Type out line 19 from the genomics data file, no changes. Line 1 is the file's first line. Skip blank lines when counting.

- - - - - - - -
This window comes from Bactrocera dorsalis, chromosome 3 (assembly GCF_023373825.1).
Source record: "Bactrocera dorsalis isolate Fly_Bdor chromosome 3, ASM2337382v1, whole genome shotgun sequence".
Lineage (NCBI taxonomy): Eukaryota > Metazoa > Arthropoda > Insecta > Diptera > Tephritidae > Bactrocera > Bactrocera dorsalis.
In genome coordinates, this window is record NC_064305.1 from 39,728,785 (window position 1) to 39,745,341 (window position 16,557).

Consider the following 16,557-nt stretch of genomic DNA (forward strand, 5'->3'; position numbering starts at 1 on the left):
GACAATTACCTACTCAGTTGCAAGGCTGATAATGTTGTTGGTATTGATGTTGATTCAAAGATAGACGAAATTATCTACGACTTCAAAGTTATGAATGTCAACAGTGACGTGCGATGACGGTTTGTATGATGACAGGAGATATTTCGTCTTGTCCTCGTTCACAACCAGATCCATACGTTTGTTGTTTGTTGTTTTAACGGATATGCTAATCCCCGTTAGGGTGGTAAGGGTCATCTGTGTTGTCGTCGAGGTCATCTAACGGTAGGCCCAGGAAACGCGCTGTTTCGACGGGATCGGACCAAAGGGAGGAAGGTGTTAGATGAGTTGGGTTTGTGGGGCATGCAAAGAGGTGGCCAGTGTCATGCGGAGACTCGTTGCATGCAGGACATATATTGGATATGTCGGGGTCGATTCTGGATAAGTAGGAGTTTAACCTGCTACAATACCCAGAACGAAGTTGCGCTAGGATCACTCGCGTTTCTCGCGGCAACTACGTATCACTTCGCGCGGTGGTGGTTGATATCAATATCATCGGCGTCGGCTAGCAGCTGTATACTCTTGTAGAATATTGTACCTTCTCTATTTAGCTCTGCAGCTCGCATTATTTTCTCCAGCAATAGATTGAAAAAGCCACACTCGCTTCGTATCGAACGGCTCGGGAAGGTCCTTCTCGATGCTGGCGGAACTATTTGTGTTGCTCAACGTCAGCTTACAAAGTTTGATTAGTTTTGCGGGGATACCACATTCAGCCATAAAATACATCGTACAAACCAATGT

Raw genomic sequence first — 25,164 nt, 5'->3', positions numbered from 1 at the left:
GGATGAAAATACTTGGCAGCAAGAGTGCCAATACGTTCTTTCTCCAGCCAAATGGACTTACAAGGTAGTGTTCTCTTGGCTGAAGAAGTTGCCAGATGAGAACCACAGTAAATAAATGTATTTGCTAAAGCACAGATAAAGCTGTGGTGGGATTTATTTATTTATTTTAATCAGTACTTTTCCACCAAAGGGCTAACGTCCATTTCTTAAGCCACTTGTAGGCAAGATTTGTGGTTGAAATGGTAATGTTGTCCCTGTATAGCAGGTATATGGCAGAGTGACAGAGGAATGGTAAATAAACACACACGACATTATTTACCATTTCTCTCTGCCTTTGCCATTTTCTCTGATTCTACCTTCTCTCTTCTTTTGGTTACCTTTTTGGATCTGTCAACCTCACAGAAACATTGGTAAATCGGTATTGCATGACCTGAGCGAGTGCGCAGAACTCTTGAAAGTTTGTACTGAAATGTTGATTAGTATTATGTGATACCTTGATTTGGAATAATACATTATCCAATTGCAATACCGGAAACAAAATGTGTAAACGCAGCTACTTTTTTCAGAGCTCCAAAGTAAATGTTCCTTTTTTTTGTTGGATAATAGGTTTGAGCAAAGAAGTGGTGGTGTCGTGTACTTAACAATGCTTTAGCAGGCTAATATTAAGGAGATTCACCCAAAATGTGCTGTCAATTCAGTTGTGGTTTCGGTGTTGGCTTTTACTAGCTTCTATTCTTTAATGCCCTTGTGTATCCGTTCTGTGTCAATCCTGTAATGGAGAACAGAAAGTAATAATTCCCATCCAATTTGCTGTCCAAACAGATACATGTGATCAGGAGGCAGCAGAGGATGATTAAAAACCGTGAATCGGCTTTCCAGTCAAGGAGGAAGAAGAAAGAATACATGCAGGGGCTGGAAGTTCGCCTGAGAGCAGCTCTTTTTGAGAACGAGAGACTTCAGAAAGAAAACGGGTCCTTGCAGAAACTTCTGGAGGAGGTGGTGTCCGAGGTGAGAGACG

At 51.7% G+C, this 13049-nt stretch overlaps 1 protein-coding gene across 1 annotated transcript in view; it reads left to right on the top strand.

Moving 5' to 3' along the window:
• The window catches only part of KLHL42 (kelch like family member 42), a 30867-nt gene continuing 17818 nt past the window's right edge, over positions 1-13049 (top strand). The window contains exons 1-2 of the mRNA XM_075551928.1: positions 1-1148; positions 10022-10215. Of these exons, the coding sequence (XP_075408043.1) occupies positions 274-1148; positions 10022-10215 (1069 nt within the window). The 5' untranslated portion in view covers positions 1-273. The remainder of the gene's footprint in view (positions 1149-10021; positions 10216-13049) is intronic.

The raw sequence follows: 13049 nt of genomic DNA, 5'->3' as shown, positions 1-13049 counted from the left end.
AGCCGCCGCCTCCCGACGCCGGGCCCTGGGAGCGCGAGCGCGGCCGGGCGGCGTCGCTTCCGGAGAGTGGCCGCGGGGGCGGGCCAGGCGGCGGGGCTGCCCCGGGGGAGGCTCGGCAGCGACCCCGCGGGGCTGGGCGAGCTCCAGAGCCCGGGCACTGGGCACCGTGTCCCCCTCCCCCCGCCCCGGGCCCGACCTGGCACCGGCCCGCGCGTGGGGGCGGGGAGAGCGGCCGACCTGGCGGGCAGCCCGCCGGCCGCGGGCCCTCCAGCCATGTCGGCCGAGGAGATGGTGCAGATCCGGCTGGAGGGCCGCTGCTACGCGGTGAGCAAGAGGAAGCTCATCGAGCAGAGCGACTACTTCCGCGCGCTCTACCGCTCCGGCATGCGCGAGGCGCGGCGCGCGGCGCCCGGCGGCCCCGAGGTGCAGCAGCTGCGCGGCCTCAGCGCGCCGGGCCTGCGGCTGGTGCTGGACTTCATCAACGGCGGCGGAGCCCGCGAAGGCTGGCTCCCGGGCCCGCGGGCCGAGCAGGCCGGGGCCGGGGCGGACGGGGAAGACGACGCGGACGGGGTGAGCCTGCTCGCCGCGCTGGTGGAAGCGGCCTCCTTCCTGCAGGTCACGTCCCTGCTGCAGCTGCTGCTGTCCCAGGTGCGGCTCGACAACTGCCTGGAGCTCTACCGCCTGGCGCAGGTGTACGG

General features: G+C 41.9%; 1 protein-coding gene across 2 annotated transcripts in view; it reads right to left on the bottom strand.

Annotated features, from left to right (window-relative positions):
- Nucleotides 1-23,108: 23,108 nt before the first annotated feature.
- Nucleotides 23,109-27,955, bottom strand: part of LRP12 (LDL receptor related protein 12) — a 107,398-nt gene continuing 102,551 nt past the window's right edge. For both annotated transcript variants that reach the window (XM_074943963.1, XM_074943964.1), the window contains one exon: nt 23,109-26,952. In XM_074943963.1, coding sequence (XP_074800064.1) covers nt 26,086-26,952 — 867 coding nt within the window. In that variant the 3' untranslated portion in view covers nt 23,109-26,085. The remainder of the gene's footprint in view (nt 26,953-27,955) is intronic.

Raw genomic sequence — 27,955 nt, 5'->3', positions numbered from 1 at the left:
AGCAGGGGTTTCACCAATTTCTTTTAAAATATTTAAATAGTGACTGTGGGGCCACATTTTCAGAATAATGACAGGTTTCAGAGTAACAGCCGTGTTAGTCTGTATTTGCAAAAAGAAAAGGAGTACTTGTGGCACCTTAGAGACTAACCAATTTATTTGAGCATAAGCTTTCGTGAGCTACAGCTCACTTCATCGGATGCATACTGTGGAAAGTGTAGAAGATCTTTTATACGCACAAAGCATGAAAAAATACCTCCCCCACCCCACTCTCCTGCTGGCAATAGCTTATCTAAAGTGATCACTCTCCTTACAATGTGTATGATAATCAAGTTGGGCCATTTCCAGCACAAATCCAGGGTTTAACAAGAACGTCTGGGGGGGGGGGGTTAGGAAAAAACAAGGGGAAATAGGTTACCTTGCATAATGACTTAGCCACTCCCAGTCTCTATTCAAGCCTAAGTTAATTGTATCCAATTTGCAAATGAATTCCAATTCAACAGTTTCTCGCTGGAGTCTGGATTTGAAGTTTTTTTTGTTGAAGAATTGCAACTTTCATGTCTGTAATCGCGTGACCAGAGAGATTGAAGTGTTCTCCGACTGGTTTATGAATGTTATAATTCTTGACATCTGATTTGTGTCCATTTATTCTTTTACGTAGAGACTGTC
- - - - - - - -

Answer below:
AGCAGGGGTTTCACCAATTTCTTTTAAAATATTTAAATAGTGACTGTGGGGCCACATTTTCAGAATAATGACAGGTTTCAGAGTAACAGCCGTGTTAGTCTGTATTTGCAAAAAGAAAAGGAGTACTTGTGGCACCTTAGAGACTAACCAATTTATTTGAGCATAAGCTTTCGTGAGCTACAGCTCACTTCATCGGATGCATACTGTGGAAAGTGTAGAAGATCTTTTATACGCACAAAGCATGAAAAAATACCTCCCCCACCCCACTCTCCTGCTGGCAATAGCTTATCTAAAGTGATCACTCTCCTTACAATGTGTATGATAATCAAGTTGGGCCATTTCCAGCACAAATCCAGGGTTTAACAAGAACGTCTGGGGGGGGGGGGTTAGGAAAAAACAAGGGGAAATAGGTTACCTTGCATAATGACTTAGCCACTCCCAGTCTCTATTCAAGCCTAAGTTAATTGTATCCAATTTGCAAATGAATTCCAATTCAACAGTTTCTCGCTGGAGTCTGGATTTGAAGTTTTTTTTGTTGAAGAATTGCAACTTTCATGTCTGTAATCGCGTGACCAGAGAGATTGAAGTGTTCTCCGACTGGTTTATGAATGTTATAATTCTTGACATCTGATTTGTGTCCATTTATTCTTTTACGTAGAGACTGTC